Gen. Colin Powell, USA (Ret.) and legendary comedian Jay Leno share quite a history. Not only have the two spent a great deal of time together, they have each spent significant time interacting with numerous presidents. Better yet … Powell spent years working for four different presidents, while Leno spent years making fun of them.
Time with Reagan
During a joint appearance during the gala dinner at CME Group’s annual Global Financial Leadership Conference this week in Naples, Fla., Leno tried to lure Powell into revealing which of his former bosses was the best leader. Powell was too savvy to take the bait, saying each president had their own unique leadership styles. However, Powell did say he had a special place in his heart for former President Ronald Reagan. Powell shared tales of not only his most memorable dealings with Reagan in the Oval Office, but also one very special visit Powell paid to Reagan at his home in California after he had left office. Powell explained that when pulled up to Reagan’s home in Beverly Hills, the army sergeant who was his driver asked Powell to thank Reagan for what he had done to improve military morale. When Powell told Reagan what the driver had said, the pair decided to invite the driver into Reagan’s home so he could meet the former commander in chief.
Leno, who has recently done his own bit of work supporting the military, shared one of his own Reagan stories. In the mid-1980s, Leno was the comedian set to perform at the normally raucous White House Correspondents’ Dinner. Just before he took the stage, a military general threatened Leno that he had better not poke fun at Reagan. Seconds later, Leno was confronted by then-U.S. Secretary of State George Shultz, who implored him to level his best jokes at the president and “Get Ronnie!” When Leno took the stage, he didn’t quite know which advice to follow. When he opened with a punchline about first Lady Nancy Reagan and Mother Teresa, he shot a quick glance at the president. when he saw Reagan laughing hysterically, he knew the rest of his material would be fine.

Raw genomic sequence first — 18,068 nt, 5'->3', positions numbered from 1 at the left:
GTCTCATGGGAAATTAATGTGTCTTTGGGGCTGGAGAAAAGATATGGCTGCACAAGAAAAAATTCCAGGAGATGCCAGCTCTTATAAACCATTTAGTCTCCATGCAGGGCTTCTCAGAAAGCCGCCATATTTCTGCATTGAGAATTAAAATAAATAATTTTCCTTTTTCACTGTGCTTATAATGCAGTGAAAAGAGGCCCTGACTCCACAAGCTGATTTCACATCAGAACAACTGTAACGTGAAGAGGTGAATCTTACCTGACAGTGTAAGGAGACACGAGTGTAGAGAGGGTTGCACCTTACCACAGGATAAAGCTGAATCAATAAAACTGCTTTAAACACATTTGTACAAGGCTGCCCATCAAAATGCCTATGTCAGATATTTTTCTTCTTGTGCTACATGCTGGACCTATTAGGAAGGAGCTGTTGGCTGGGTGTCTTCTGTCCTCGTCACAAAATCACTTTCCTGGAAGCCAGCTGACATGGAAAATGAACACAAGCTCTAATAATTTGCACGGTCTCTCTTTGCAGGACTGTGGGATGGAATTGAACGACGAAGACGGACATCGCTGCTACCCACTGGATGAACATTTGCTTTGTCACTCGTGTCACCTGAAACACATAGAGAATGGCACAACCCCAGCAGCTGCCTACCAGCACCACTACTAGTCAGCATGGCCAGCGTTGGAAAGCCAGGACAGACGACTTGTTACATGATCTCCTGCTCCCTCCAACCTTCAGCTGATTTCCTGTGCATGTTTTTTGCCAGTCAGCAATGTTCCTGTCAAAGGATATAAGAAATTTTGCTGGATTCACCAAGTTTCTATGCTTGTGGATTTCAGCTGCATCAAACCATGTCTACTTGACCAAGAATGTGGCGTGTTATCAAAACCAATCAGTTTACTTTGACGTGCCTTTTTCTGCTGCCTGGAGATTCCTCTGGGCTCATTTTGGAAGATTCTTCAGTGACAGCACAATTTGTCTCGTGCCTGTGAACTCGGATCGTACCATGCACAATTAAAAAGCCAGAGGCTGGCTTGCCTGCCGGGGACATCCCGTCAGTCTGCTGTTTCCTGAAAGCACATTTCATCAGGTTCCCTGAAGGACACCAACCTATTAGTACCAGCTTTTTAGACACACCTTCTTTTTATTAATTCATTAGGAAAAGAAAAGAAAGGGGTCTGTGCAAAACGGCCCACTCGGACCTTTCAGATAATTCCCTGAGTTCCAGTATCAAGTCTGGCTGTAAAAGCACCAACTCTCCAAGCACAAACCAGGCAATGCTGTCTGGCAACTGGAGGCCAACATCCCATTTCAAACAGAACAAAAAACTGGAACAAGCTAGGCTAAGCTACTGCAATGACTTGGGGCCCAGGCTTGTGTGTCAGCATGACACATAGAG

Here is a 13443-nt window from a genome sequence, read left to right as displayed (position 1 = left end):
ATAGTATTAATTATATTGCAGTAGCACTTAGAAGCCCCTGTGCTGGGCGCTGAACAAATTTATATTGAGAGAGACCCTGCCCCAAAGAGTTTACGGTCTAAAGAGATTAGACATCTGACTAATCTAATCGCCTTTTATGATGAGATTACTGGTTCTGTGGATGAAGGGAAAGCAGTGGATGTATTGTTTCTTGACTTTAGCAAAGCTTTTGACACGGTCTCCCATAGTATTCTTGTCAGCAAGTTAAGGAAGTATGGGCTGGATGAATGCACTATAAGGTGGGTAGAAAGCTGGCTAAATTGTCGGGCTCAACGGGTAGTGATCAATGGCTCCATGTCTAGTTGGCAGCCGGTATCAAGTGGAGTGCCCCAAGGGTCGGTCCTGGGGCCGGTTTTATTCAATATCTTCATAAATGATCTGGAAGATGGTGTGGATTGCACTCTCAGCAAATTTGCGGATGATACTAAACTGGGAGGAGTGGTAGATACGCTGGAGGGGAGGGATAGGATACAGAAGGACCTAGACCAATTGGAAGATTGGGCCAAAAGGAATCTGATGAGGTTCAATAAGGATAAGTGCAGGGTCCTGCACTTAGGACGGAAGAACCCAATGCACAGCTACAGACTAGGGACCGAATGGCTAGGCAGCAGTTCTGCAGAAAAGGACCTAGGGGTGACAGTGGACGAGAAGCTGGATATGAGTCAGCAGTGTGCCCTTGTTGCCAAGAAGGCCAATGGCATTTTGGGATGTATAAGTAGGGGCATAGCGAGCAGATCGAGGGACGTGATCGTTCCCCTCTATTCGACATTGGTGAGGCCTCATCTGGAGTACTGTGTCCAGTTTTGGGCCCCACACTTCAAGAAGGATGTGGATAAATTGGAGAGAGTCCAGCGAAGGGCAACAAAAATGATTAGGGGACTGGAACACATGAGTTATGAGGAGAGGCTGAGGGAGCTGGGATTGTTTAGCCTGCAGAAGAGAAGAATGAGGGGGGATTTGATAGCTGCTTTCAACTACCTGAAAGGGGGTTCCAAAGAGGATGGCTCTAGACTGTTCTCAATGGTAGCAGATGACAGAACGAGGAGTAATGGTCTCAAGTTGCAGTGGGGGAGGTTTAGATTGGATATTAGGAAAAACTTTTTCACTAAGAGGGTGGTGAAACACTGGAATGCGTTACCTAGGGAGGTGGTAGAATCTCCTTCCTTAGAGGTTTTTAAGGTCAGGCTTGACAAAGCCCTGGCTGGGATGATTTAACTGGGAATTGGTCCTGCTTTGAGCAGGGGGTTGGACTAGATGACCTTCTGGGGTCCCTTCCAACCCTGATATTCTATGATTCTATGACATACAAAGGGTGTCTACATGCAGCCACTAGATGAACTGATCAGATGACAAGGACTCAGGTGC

Powell is renown for his direct chain of command leadership style. So when the career military man shed his army uniform to take the helm of the U.S. Department of State, he was confronted with a most bureaucratic of problems: The law required that he have not one, but two deputy secretaries. Powell saw the requirement as nothing more than a recipe for organizational confusion, but the law was the law. How did the general-turn-diplomat solve the problem? He phoned a friend with what he described as good and bad news. “I am nominating you for this very distinguished position. … But I am also going to have a senator put a hold on your nomination so you never get confirmed.” Turns out the Army man was a quick study on the ways of politics in Washington.